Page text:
Exposure of ewes to stressors in mid- and late- pregnancy : postnatal effects on the ewe and lamb : a thesis presented in partial fulfilment of the requirements for the degree of Doctor of Philosophy in Animal Science at Massey University, Palmerston North, New Zealand

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Massey University
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This thesis set out to examine the effect of maternal undernutrition and exposure to stressors between pregnancy day 50 to 100 and 100 to 147 of pregnancy on the ewe and her lamb. The long-term effects of these stressors during pregnancy on lamb growth, plasma cortisol response to a stressor, metabolism, behaviour and future reproductive success were examined. Mid-pregnancy shearing The component of mid-pregnancy shearing that causes the increase in lamb birth weight is unknown. It was hypothesised that the increase in lamb birth weight was due to the stress response of the ewe to shearing. This work examined the effect of a range of stressors at approximately day 80 of pregnancy. These stressors included yarding, crutching and sham-shearing that may be components of the shearing procedure that produce a stress response. In addition, repeated stressors between day 74 and 106 of pregnancy including isolation, sham-shearing and exogenous cortisol injection were used to examine the role of a longer-term stress response on lamb birth weight. Mid-pregnancy shearing has consistently resulted in an increase in lamb birth weight, however all the other stressors investigated had no effect. Therefore, the hormonal stress response of ewes to shearing was unlikely to be the cause of the increase in lamb birth weight. Mid-pregnancy shearing also resulted in minor changes in ewe and lamb behaviour 12 to 24 h after birth. Shearing during pregnancy had no effect on the cortisol response of ram lambs to handling or castration however differences were observed between singleton- and twin-born lambs. Ewe nutrition during pregnancy Ewes mildly undernourished in between days 70 and 107 of pregnancy that were then provided with adequate nutrition between days 108-145 of pregnancy gave birth to lambs with similar birth weights as ewes well-fed during both periods. Therefore the effects of undernutrition on lamb birth weight can be minimised if undernutrition can be limited to the earlier period (day 70-107 and 108-147 of pregnancy). Mild undernutrition in both periods (day 70 – 145 of pregnancy), resulted in lambs that were lighter and that exhibited behaviours associated with a greater ‘drive’ to maintain contact with their dam than lambs born to ewes well-fed during the same period. This suggests that even mild undernutrition in both mid- and late- pregnancy should be avoided. The effect of maternal nutrition and lamb litter size on the behaviour of female offspring was examined at 1 and 2 years of age. Litter size had no effect on ewe behaviour at 1 year of age however at 2 years of age twin-born ewes had higher maternal behaviour scores than triplet-born ewe lambs. Nutrition of the maternal grand dam during pregnancy had only a minor effect on the behaviour of female offspring at 1 year of age and no effect on maternal behaviour at 2 years of age.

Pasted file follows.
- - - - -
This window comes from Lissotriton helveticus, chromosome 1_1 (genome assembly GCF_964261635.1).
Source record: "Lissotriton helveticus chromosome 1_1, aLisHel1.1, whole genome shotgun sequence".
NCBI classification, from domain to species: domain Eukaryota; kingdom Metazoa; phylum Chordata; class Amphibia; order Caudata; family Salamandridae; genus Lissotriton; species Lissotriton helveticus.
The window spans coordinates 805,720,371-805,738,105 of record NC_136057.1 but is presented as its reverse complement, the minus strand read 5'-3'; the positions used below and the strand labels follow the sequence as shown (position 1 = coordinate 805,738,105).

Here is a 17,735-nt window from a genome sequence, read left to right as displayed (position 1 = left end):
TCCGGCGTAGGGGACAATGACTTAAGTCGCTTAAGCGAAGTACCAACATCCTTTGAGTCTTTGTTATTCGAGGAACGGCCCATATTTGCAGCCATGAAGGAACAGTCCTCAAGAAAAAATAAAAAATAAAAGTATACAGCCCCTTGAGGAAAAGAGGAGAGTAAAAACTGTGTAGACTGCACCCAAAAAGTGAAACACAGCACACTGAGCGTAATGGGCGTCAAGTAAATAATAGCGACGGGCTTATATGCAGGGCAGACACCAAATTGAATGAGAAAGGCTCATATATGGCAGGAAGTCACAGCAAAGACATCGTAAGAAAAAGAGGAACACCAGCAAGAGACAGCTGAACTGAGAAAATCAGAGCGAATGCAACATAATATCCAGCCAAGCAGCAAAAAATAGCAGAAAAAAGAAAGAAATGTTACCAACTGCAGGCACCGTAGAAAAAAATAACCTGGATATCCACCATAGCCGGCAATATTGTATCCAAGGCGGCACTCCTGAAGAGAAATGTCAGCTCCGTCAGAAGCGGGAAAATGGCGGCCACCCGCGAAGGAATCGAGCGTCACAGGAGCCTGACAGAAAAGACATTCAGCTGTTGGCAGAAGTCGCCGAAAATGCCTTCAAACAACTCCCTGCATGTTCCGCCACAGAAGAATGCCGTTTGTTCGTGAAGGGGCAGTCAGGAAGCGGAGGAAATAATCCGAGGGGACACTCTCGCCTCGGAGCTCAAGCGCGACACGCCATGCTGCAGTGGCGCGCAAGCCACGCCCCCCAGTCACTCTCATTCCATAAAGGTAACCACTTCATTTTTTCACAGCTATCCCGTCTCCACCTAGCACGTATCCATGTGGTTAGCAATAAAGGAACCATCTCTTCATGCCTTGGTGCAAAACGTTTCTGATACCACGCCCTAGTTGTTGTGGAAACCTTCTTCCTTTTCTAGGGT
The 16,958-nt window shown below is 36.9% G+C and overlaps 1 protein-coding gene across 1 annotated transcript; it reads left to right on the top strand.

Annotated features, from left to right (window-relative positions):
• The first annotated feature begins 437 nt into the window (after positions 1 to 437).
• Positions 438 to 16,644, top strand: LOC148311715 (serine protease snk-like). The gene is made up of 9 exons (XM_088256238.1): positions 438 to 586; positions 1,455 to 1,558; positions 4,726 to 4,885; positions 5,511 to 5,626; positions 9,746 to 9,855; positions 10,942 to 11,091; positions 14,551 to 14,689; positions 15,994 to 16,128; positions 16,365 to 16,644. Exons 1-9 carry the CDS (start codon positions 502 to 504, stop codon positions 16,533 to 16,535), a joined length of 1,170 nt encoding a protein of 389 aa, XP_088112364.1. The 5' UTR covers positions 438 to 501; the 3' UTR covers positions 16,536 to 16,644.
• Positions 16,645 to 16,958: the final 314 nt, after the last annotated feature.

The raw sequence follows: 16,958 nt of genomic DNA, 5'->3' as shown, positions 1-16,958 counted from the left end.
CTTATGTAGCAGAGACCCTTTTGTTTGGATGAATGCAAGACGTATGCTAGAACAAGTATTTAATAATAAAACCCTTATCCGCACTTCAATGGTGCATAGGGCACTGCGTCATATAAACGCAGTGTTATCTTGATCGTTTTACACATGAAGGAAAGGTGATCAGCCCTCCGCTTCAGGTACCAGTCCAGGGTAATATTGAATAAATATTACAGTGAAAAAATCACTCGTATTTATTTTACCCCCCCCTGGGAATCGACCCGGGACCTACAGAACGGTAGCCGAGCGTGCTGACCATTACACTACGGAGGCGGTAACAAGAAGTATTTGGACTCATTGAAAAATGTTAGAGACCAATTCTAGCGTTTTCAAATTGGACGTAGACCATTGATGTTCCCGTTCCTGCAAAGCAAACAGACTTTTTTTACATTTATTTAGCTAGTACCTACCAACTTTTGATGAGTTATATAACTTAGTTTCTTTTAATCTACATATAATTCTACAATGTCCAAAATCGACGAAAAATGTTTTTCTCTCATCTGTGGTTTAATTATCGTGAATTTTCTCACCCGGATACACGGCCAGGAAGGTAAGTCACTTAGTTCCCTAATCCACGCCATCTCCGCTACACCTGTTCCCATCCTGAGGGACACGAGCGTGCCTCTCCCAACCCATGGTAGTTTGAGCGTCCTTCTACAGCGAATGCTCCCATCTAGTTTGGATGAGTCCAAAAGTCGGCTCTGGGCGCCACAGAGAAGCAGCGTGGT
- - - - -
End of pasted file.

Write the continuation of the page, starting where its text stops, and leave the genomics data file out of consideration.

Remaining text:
Sheep, Stress, Nutrition, Long-term effects